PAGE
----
I did something sort of bold a few weeks ago–I signed up for National Novel Writing Month–NaNoWriMo. The goal is to write a novel–at least 50,000 words–from November 1-November 30. One month.
It’s completely insane. But I thought, why not? At the very worst, I will never open the website again and will just keep living my life. No harm, no foul.
But as November creeps closer, I find myself not getting scared of the zombie posters in the subway or the inflatable skeletons decorating stoops around the neighborhood or even the prospect of seeing dozens of wrecking ball costumes around Manhattan over the weekend–no, what’s scaring me is the prospect of this damn NaNoWriMo.
The thing is, once you sign up for something like this, something that you’ve heard of and have been thinking about for several years, you can’t just ignore it. Especially when they send you emails like this. You have to either admit failure before even starting and move on with your life, knowing you didn’t try, or you can admit failure after you’ve tried to write 50,000 words in 30 days. Neither choice is particularly appealing. I suppose I COULD meet the goal and “win” the challenge–but then what would I have? 50,000 words worth of some serious editing to do…and probably a LOT of disillusionment about this idea of writing a novel.
NaNoWriMo definitely has its share of critics. With good reason. Writing a novel is a monumental task, one that shouldn’t be entered into lightly, one that takes time, planning, commitment, and a certain degree of complete insanity. I fully realize this, and I think that’s part of the reason I signed up for the damn thing in the first place. I’ve had this idea for a novel kind of floating around for the past year or so, and thought that, even if I don’t make it past day 2 or 500 words, at least I will have sat down and started it. That’s gotta count for something, right?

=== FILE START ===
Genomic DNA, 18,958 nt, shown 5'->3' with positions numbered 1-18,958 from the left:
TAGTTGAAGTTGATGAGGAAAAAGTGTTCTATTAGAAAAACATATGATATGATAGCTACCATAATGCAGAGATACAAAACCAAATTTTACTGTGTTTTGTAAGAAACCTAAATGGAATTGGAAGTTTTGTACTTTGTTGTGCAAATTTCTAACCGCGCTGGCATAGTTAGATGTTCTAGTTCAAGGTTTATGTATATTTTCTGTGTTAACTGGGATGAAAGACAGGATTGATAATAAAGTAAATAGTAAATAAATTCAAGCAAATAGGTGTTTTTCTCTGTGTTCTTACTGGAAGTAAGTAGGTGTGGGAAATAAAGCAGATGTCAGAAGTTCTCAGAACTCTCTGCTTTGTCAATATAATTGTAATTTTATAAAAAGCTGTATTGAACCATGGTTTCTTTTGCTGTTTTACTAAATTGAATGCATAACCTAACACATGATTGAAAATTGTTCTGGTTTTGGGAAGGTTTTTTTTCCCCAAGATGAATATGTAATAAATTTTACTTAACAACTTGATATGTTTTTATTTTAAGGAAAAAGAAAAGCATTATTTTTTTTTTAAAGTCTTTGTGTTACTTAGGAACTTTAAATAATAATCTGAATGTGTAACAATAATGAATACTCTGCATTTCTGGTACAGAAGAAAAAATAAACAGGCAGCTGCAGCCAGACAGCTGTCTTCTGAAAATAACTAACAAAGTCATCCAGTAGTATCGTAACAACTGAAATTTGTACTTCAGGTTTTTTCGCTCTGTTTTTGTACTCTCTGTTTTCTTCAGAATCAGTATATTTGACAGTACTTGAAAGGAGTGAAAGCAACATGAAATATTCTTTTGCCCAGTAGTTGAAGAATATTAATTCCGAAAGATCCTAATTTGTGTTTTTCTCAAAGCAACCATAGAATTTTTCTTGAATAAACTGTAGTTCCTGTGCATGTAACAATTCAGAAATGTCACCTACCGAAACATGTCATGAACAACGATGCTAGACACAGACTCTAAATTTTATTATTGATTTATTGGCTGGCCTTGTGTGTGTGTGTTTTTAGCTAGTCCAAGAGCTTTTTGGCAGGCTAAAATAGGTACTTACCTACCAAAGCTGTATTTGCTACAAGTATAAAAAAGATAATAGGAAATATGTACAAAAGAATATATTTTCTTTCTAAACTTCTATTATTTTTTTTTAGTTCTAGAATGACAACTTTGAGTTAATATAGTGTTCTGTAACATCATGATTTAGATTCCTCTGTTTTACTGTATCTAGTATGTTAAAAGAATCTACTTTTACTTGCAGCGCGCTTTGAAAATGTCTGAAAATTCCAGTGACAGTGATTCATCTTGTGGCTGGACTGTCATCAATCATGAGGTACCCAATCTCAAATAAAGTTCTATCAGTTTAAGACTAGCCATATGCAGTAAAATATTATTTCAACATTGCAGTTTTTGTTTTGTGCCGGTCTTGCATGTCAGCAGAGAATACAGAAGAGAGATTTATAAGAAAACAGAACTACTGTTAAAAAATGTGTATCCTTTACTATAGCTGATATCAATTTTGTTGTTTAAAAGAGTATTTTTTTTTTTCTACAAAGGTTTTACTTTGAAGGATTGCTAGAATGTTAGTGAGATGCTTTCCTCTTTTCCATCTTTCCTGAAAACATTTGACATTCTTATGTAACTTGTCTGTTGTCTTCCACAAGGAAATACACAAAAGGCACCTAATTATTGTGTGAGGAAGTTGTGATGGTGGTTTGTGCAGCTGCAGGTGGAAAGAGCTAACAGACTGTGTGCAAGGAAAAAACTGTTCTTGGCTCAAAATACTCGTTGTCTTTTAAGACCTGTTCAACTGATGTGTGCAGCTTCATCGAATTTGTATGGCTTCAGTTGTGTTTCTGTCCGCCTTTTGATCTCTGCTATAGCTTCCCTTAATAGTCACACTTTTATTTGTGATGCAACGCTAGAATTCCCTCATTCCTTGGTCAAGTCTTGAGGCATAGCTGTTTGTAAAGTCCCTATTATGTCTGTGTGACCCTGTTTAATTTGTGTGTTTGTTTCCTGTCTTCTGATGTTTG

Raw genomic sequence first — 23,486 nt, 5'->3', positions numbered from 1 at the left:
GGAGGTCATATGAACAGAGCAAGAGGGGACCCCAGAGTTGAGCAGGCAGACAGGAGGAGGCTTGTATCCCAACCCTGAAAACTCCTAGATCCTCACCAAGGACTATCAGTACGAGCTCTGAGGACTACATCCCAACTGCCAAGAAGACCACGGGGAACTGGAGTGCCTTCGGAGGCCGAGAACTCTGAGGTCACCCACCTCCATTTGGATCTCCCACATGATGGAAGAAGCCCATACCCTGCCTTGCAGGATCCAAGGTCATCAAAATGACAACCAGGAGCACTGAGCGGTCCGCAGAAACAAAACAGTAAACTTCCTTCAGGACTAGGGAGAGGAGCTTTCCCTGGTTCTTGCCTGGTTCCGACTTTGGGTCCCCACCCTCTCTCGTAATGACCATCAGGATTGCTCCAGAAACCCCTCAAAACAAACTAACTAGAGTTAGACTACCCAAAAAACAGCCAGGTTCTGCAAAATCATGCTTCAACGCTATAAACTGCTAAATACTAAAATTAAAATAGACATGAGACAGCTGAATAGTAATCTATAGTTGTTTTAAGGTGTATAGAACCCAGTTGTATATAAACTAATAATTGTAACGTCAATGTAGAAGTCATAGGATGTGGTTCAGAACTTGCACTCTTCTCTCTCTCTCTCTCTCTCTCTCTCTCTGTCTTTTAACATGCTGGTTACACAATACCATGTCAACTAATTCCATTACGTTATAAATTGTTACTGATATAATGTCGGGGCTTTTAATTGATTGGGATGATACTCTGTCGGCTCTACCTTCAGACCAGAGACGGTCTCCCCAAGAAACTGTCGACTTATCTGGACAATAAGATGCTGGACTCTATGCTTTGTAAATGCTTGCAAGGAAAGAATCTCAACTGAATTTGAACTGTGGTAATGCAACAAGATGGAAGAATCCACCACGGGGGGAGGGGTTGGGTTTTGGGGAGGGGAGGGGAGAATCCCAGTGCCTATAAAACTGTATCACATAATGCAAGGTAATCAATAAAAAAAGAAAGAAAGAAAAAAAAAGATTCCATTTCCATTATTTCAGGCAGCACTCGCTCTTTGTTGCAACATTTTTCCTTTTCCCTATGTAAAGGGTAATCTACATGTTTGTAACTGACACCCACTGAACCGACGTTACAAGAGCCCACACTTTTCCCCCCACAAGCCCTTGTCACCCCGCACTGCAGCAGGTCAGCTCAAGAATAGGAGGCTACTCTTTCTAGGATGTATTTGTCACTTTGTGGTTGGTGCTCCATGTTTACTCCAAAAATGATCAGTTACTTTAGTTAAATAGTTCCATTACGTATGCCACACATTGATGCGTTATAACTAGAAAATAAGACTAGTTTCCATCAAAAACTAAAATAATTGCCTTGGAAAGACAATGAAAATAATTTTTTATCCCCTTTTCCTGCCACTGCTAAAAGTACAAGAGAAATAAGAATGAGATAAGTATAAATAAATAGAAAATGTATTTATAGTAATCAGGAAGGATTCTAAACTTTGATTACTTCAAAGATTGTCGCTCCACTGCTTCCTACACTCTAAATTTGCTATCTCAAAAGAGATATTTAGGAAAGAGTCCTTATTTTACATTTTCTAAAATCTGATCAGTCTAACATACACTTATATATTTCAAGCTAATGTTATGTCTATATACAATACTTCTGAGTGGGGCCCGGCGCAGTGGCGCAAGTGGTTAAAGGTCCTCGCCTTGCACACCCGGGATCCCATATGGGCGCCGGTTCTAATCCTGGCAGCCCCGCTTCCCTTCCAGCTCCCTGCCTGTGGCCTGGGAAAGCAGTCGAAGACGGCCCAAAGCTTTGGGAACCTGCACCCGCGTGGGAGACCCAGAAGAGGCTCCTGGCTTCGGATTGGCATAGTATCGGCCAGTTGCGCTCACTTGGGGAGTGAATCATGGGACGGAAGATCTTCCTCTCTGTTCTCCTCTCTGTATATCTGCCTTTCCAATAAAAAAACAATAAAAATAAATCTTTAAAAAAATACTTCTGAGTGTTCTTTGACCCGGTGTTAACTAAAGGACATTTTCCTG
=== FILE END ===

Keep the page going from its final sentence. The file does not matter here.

This weekend, in a writing rut (of which I’ve yet to break out of), I typed out the brief outline I’d written on a plane several months ago for the first few chapters. Rather than inspiring me or sparking new ideas, I found myself hating the entire idea, all of the characters, and wanting to throw my notes into the fake fireplace at the bar I was writing in. (What, you don’t do your writing at bars?)
So now I find myself at an impasse. I know that actually starting to write it will be the spark I need to at least have the courage to completely scrap the story or to keep going and see what takes shape. But I’m still dreading it, like going to the dentist (which I also did today) or doing my taxes.
And now that I’ve committed to this thing even further by openly confessing on my blog, I at least have to sign in on the first day…I will let you know how it all turns out.
Has anyone done NaNoWriMo before? What are your impressions? Any words of wisdom to share?